any of them. Theyíre hard to shoot because they donít like you. They donít like divers.
They donítí like light. So if you get really close to one and try to take a picture, theyíll
turn away and youíll get shots of themóof their backs a lot. This picture took a while
to get. I asked a friend to take his mask of underwater, and just sit in front ofóbehind
this fan. We waited a long time for the pygmy seahorse to just continue doing its thing,
until it totally ignored us. Then I was able to get these shots. So this is that final
shot. I like this shot a lot because it shows scale.
Typically, youíll see a full frame shot of one of these things, and it looks interesting
because itís a bizarre animal, but you have no idea how big it is. [pause]
This is another one of my favorites. Itís unusual. Most people think this is a forest
scene when they see it, but thereís of course a fish in there. These corals are less than
a foot tall, so the scale is deceiving. The equipment that was necessary to get this was
a little bit unusual. Itís not used very often.
This is the camera setup I used for that. Itís an SLR, a typical SLR rig. But it has
this very long lens in the front, which is pseudo endoscopic. So itís a relay lens with
many, many different elements. I think there are 18 elements or something. Bad for image
quality, but great for composition. And so what happens is you get a fisheye view, a
very, very wide angle view at the end of the lens. You can focus all the way up to the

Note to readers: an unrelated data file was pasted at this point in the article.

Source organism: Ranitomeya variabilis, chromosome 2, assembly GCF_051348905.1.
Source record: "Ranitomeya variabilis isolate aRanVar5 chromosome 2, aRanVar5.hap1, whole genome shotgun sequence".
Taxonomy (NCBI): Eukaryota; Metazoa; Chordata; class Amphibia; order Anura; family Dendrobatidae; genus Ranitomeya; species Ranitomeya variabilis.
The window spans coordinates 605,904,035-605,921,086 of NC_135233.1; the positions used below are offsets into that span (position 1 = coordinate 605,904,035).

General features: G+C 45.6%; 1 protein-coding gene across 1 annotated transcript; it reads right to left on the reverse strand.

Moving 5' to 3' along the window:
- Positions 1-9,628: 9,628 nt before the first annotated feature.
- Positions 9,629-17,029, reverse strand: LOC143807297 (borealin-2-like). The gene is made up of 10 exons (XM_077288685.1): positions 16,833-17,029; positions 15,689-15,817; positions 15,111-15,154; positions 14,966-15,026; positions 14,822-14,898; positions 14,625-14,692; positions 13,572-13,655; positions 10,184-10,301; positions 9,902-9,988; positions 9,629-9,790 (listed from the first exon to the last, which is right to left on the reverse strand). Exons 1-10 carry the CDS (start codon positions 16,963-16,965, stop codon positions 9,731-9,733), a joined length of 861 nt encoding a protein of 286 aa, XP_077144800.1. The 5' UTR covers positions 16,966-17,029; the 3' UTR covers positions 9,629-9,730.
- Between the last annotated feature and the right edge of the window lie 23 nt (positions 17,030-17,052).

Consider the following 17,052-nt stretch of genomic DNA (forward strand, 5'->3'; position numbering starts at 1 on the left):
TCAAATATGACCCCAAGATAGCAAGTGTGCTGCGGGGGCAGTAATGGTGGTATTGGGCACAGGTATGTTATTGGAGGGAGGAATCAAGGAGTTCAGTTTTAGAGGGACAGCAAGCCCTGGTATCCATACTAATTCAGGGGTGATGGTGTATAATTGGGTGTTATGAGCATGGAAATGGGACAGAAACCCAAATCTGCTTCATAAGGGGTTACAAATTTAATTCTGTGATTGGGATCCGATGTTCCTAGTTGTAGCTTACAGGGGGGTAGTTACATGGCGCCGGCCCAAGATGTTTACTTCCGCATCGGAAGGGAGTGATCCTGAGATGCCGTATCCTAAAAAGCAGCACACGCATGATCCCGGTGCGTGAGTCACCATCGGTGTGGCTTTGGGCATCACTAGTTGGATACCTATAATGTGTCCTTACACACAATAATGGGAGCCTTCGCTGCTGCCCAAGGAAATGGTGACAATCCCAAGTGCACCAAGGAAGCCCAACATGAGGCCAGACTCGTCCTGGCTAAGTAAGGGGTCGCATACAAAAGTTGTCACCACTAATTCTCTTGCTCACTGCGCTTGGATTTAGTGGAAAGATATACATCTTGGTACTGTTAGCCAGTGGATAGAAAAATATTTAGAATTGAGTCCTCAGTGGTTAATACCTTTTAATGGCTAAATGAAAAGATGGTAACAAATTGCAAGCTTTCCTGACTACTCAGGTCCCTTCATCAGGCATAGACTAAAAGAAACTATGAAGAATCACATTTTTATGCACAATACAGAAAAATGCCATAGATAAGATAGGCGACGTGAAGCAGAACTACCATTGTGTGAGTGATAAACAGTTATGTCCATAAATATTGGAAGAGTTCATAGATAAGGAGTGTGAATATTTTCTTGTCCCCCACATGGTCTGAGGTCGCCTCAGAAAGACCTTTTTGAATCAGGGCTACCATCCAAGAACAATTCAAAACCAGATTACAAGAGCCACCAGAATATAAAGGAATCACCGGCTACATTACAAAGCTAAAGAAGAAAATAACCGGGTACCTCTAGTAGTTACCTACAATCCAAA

lens. Very unusual underwater. Normally we use big dome ports for wide angle optics that
prevent you from getting very close to your subject. Shooting wide angle and macro, close
focus wide angle, is typically very difficult. We call this the ìinsect eye lens.î I think
in Japan they call it ìbug eye.î So thatís where that name came from.
This is one of the shots that you can get with it. If you donít know what these are,
it might seem like a normal shot. But that hole in the coral is less than a centimeter
in diameter. And so these are two tiny little coral hermit crabs shot wide angle from probably
less than a centimeter away. Then you have the reef falling off in the background. Pretty
unusual shots. Again, these shots were taken in New Guinea.
But very, very remote New Guinea. These were taken in a place called the Eastern Fields,
pretty much halfway between Papua New Guinea and Australia. Itís about 100 miles from
Port Moresby, and thereís a very large sunken volcano thatísóI think itís 400 miles in
diameter. But it never breaks the surface, so treacherous for ships. No boats go there.